“I worked Homicide Bureau and understand that the expertise and resources at that bureau are incredible,” the Santa Clarita Valley’s top cop said.

Homicide detectives point out their jobs are quite different than the rapid-paced portrayal on TV crime show, such as “First 48.”

“People are caught up with the ‘First 48’ theory, and under the impression that investigators are in a rush within that ‘First 48’ time period,” said Nicole Nishida, spokeswoman for the Sheriff’s Department Homicide Bureau. “Nothing could be further from the truth,” she said.

“Creative editing is how the ‘First 48’ is accomplished for purposes of the show. Not taken into consideration is the processing of evidence by the crime lab; reports written by patrol, crime lab and homicide investigators; and most importantly, (the) autopsy conducted, which usually never occurs within the ‘First 48.’”

“Homicide detectives do not rush the average investigation, but if a suspect is identified, they will take all measures to locate, arrest and prosecute that suspect,” Nishida said.

Preserving scenes

“Even though a homicide case is assigned to homicide, it doesn’t mean that our local detectives and field deputies don’t work the case immediately,” Becker said. “We secure evidence, pursue suspects, interview witnesses, etc.”

Likewise, detectives inside the homicide bureau said they have faith in the job assigned to local deputies in securing their murder scenes.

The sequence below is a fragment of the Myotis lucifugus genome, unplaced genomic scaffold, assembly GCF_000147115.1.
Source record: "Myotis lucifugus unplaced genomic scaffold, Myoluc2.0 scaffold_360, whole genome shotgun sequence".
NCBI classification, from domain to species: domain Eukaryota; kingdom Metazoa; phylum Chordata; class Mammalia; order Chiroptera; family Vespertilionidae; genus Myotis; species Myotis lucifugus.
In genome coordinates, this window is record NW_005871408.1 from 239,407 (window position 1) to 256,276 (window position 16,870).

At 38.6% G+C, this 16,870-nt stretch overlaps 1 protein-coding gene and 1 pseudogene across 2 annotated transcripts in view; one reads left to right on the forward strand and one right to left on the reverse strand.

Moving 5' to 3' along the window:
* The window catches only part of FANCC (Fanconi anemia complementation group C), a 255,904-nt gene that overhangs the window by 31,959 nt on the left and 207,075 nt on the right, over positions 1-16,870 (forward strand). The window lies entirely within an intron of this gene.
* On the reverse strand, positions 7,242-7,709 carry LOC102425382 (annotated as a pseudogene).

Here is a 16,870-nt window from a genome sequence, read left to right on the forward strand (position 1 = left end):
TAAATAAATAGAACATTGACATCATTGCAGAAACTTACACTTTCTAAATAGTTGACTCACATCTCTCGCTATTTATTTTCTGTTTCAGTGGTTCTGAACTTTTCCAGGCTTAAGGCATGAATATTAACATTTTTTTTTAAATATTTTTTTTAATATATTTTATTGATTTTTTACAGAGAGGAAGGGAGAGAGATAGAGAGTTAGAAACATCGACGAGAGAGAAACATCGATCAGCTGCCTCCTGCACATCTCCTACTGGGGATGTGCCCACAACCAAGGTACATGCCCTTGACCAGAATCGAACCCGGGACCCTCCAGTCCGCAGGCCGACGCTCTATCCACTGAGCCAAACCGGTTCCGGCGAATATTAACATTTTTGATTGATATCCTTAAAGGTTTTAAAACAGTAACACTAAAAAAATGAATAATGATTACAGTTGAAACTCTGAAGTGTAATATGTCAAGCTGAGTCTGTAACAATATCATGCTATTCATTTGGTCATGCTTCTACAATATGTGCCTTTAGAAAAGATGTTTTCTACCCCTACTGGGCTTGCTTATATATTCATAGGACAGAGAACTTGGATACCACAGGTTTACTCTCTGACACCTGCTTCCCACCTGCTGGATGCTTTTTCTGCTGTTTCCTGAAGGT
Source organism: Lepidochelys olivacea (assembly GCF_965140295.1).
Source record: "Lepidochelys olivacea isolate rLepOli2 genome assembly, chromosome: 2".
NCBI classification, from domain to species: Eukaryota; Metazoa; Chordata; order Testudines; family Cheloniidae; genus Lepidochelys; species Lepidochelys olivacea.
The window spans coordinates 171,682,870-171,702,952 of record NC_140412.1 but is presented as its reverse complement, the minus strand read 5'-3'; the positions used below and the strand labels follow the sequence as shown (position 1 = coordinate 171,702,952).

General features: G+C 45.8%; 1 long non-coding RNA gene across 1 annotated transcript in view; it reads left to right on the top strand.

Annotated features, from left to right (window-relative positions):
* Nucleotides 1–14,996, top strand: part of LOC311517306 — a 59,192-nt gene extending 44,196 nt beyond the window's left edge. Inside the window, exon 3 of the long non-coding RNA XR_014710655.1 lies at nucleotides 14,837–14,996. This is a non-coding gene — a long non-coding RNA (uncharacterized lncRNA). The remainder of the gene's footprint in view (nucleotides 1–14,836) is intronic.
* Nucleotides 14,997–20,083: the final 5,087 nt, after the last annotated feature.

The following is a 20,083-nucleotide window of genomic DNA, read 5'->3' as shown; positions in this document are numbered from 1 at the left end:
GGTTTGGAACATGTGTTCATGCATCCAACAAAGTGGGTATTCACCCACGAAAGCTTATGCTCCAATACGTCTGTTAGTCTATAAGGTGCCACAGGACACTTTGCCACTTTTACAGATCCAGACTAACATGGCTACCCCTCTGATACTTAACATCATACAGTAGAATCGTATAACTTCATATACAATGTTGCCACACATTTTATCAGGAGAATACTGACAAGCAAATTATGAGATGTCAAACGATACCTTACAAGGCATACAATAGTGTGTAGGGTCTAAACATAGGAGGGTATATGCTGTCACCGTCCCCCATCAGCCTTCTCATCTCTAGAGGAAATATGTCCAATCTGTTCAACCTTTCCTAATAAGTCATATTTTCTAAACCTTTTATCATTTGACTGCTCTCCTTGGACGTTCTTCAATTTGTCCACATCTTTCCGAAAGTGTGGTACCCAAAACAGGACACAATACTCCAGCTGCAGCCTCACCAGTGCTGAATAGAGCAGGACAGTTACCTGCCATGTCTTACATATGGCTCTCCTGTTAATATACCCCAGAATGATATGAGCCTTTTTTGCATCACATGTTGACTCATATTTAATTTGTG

On the morning of September 2008 when Andrade was shot and killed as he sat in a car stopped at a traffic light, it took detectives more than 90 minutes to arrive on scene.

“The most important form of preserving a crime scene lies in the hands of the first responders, the patrol deputies,” said Nishida.

“Their main function is to properly secure the scene at the moment they respond,” she said. “The preservation of the scene is incumbent upon them and their processing of the scene once they have arrived.”

“When evidence is identified, marked and secured, it is the patrol deputies’ responsibility to maintain the integrity of the scene and keep it free of contamination,” she said.

“If the elements are such that evidence may be damaged, such as rain, water flow or other related issues, it is their responsibility to properly preserve it. They normally will not move evidence, but preserve it accordingly.

“Shell casings, blood, shoe impressions, prints won’t deteriorate within a couple (of) hours, as long as (the scene) is secured properly, which is done by on-scene deputies,” Nishida said.

“Homicide detectives don’t rush their investigations and are commonly on a crime scene in excess of eight to 10 hours and do not have issues with deterioration.”

Securing witnesses

One key component of evidence-gathering by homicide detectives is obtaining the testimony of witnesses.

Local deputies take special steps to ensure witnesses are available to homicide detectives.

“Witnesses are identified and immediately transported to the nearest station,” Nishida said. “Their statements are taken by patrol at the time of arrival and preserved in a report.

“If they do not wish to be transported, then they will be identified, interviewed and advised that detectives will be contacting them at a later time.

“This can be beneficial, as well, as some people are more willing to talk away from police stations or crime scenes,” she said.

No maps needed

And while the Santa Clarita Valley lies a considerable distance from the Sheriff’s Department’s Commerce homicide headquarters, homicide detectives don’t need a map to find it, they said.

“Santa Clarita — that’s where we live,” one detective said during a tour of the homicide bureau last week.

At least a handful of detectives working in Commerce live in the Santa Clarita and make the daily commute of 40-some miles each way.